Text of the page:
Sydney Harbour YHA – rooftop terrace.

Australia has become a very expensive destination for foreign travellers who aren’t earning the high incomes that Aussies are currently earning. Hotels, flights, public transport, restaurant meals, and entry fees are all considerably more expensive in Australian capitals like Melbourne, Sydney and Perth than they are in cities traditionally considered high-cost destinations like London, New York and Paris.

If Terence and I aren’t required to try hotels for stories we’re doing, we will always stay in an apartment rental when we have a choice and when it makes sense (i.e. if we’re in a city for more than three days), however, for the first time in many years, in Australia, I’ve actually found myself considering hostels for overnight stays.

Now, don’t think I’m a snob for no longer staying in hostels. It’s not that. When I backpacked in my twenties, that’s where I mostly stayed. However, I’m 40-something now, I’m married, and Terence and I don’t particularly enjoy sitting around and singing along to someone badly strumming Wonderwall. And 99% of the time when we’re travelling it’s for work. As a writer, I need a quiet space to work, I need to plug in my laptop and spread out my research materials. Terence does the same, but has a gazillion drives that need to be plugged in. We can’t do that in a hostel. Or can we?

I inspected a handful of flashpacker-type hostels last year in Bangkok when we were researching a new guidebook to the city and was surprised to see how far hostels have come in a few years. Some could even be called stylish, with funky colour schemes and murals by local artists decorating the walls. Some boasted rooms with Wi-Fi, iPod docking stations and small flat screen televisions, not just a wall lined with old PCs and a TV lounge.

But what impressed me most was that the best hostels had single, twin and double rooms with en-suite bathrooms, and often the dorm rooms were on a completely different floor or section of the building. And once again, don’t get me wrong, I’m not a snob, but surely you all remember the backpackers who stumble in from a night out at 4am (um, sorry, that was me), and those that wake up at the crack of dawn to catch an early bus or flight, but before they do spend an hour rustling plastic bags. What was it with that? Payback for people like me?

So in Australia, for the first time in many years I found myself browsing sites like (the one that came most recommended by backpacker friends on Twitter – it seems to be the Trip Advisor for backpacker accommodation) and comparing the prices of hostels in cities like Sydney to that of hotels – and, out of curiosity, comparing the price of hostels in Sydney to those in foreign destinations like New York. Ouch. The prices were indeed comparable.

And I found myself wondering whether we were too old to stay in a hostel, could we find one of those fancy flashpacker places like the kind I’d seen in Bangkok with double rooms with bathrooms, and would it be possible to actually find a place that wasn’t party central where we could actually get some work done…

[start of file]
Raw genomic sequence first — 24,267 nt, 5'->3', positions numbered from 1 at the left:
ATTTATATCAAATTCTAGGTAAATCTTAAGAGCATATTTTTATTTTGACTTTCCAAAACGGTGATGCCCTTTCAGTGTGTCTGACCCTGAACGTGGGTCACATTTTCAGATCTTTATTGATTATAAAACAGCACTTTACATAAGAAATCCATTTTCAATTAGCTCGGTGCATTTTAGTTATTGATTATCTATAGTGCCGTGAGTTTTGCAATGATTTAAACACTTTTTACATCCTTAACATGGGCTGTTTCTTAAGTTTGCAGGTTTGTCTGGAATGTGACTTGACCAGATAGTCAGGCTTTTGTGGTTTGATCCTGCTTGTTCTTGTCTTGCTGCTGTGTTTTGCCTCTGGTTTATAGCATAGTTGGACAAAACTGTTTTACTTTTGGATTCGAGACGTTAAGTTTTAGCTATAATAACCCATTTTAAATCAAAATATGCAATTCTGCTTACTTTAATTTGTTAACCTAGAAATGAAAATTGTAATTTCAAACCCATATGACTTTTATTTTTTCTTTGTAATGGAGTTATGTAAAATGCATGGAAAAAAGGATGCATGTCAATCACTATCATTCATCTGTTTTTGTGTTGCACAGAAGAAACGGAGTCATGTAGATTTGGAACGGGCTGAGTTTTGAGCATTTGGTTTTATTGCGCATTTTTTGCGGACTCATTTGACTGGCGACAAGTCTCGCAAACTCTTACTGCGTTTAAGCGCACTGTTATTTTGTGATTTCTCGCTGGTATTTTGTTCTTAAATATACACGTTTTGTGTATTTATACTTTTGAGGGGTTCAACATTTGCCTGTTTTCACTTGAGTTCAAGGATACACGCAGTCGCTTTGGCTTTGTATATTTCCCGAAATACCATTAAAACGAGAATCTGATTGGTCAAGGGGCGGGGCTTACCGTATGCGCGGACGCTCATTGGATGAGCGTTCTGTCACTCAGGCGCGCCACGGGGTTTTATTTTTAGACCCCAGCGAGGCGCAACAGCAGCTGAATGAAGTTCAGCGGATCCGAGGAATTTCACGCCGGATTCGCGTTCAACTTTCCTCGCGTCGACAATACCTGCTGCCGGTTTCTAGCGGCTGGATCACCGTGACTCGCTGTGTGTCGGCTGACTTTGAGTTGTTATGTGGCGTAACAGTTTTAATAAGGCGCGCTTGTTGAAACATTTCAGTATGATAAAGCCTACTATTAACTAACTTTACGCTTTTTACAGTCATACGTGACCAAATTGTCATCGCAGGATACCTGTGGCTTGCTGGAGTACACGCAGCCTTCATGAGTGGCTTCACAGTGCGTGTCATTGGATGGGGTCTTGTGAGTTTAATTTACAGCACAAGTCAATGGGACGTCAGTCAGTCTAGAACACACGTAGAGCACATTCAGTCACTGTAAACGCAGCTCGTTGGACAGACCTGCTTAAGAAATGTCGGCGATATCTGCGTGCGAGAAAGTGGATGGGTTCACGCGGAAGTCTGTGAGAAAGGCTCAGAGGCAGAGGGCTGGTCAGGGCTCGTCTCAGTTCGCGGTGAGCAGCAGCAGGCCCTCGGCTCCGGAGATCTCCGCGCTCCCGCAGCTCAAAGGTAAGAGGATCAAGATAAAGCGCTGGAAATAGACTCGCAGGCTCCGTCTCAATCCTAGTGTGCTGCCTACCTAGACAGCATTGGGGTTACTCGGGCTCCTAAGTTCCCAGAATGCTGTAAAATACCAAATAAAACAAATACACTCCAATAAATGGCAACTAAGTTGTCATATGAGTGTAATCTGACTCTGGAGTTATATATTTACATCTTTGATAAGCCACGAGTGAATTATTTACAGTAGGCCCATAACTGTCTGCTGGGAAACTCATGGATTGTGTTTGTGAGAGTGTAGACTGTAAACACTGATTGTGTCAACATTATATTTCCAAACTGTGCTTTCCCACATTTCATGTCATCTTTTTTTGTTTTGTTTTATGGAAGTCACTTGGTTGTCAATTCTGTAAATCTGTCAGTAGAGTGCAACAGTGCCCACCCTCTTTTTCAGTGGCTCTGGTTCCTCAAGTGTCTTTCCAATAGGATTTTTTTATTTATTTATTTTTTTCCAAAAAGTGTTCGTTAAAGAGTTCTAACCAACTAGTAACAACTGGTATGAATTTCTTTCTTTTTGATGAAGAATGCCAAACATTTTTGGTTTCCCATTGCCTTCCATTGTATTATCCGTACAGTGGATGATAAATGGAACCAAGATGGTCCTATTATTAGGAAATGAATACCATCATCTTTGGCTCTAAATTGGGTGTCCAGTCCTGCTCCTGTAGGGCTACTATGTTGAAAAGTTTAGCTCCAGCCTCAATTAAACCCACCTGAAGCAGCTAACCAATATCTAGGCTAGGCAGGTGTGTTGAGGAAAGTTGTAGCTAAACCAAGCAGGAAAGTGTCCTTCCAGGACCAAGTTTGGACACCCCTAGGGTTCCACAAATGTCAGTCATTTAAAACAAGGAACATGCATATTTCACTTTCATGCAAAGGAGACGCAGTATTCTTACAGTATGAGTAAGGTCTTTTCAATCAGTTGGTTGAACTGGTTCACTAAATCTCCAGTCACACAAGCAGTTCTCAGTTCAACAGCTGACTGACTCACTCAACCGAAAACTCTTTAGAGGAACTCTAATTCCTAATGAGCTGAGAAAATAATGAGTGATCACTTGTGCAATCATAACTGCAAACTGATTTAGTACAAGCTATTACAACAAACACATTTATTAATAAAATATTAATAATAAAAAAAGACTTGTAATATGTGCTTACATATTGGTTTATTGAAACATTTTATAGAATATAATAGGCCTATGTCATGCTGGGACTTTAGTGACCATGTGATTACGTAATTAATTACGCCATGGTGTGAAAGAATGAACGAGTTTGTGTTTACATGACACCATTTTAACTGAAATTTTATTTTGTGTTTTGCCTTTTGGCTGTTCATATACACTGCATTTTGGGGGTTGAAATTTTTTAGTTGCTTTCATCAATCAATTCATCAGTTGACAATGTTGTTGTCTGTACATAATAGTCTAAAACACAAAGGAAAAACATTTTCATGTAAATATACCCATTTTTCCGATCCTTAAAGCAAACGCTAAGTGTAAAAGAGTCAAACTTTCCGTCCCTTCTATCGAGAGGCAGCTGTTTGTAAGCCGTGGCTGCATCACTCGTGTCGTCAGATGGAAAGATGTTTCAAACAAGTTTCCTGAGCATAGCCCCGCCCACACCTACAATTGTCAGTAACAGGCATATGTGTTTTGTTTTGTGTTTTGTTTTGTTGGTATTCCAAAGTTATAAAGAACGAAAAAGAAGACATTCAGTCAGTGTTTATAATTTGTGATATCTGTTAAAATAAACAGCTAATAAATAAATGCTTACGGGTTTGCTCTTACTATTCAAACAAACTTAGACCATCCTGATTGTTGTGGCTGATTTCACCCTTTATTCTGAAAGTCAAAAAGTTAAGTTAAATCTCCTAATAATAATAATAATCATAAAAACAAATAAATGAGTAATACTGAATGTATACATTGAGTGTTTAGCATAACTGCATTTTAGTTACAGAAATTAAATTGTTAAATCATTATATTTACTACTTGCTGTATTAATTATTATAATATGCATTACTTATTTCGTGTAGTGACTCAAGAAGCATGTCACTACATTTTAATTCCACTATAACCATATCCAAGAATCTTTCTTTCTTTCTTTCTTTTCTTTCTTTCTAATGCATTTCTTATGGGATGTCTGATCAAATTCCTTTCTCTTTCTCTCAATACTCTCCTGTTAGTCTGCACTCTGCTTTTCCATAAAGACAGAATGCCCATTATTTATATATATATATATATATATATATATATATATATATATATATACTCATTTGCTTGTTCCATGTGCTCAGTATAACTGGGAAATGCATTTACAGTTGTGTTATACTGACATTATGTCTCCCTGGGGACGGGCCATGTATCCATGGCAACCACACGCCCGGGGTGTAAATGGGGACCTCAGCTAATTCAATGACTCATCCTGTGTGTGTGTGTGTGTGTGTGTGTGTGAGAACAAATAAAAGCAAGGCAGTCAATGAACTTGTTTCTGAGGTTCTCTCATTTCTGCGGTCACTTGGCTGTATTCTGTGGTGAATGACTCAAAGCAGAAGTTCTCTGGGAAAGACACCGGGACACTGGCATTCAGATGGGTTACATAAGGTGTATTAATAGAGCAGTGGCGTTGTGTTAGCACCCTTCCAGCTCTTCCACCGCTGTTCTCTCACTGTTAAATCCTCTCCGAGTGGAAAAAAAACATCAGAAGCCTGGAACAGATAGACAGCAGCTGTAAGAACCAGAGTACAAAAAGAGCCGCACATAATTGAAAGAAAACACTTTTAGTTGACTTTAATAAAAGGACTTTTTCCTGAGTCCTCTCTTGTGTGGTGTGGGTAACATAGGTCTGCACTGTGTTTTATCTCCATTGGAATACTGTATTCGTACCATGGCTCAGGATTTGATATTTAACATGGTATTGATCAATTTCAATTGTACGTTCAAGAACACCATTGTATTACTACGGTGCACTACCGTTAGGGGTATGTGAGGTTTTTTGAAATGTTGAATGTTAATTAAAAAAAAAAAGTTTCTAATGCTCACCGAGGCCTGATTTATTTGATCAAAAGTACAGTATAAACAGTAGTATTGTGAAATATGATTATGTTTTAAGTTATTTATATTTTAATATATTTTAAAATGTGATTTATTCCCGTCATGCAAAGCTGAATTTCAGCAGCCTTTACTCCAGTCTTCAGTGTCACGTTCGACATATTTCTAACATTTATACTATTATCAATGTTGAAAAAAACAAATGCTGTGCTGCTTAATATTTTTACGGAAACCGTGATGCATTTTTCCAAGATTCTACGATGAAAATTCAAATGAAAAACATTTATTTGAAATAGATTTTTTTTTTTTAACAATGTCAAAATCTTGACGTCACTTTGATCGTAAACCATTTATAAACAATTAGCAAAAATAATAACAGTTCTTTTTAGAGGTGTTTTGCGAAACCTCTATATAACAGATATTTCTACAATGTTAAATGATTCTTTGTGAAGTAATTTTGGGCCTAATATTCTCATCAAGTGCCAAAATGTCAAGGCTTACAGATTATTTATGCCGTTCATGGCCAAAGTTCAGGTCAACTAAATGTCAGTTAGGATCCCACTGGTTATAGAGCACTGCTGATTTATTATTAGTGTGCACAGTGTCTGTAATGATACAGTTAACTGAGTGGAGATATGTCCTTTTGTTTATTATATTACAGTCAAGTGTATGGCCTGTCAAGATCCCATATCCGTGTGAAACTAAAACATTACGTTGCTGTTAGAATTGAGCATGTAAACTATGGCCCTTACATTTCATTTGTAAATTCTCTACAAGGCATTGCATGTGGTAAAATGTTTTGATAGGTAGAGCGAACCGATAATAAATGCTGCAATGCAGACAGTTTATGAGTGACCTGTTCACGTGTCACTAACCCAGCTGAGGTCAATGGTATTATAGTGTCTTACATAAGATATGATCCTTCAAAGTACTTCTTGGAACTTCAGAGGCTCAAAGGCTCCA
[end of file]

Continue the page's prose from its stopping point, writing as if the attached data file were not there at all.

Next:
What I really wanted to know, for myself as much as for the stories we’d be writing on Australia, was whether hostels were a viable budget accommodation option for married couples, older people, and even business travellers. Then, coincidentally, the YHA contacted me to see if we wanted to try their YHA at The Rocks, Sydney. Here was my chance!

Much to our surprise, there were not only quiet private double rooms with ensuite bathrooms with linen, towels and tea and coffee making facilities (all of the things you take for granted in hotels), they were in a separate part of the building to the dorms. They were also half the price – and probably in a lot better condition and cleaner – than any budget accommodation in the city, plus the rooms also had Sydney harbour and Opera House views. And there were even better views from the rooftop terrace. You would probably pay $200 for the same views from other city hotels, although admittedly not with the same comforts.

Could we work? Yes. There was Internet in the room – pre-paid log-in cards could be purchased from the front desk – and a desk to work at. Unfortunately there wasn’t enough room for both of us to sit at, and this is one reason we’ll always choose an apartment over a hotel or hostel when we can so we can both sprawl out at the dining table, but it would be just fine for a single business traveller.

Would I stay in a hostel again and would I recommend hostel stays to travellers like us – married couples – and for older folks and business travellers? Absolutely, in expensive destinations like Sydney – and probably New York – but I’d recommend doing some research first and, if you can’t find the information you want online, asking some questions.

Things to consider if contemplating a hostel stay:

  • Does the hostel have private double/twin/single rooms with ensuite bathrooms?
  • Are the rooms secure? Do you get your own key or card? Can you put up a ‘do not disturb’ sign?
  • Are sheets and towels available? Note that some hostels require you to hire them.
  • Is there Internet access and a desk and chair in the room (for business travellers)?
  • Are there tea and coffee making facilities in the room or are you expected to go to a communal kitchen? Is there a mini-fridge? (Don’t expect a mini-bar!)
  • Are the double rooms on a separate floor or different section of the hostel?
  • If not, what are the noise levels like? And what’s the vibe of the place? Is it a party hostel? This is an important question to ask. Unless of course, you know the words to Wonderwall and don’t mind a little sing-a-long…

Are you a traveller who has out-grown your backpacking party years but still use hostels? Would you recommend them? Only in expensive destinations or for other places to? Any tips to add?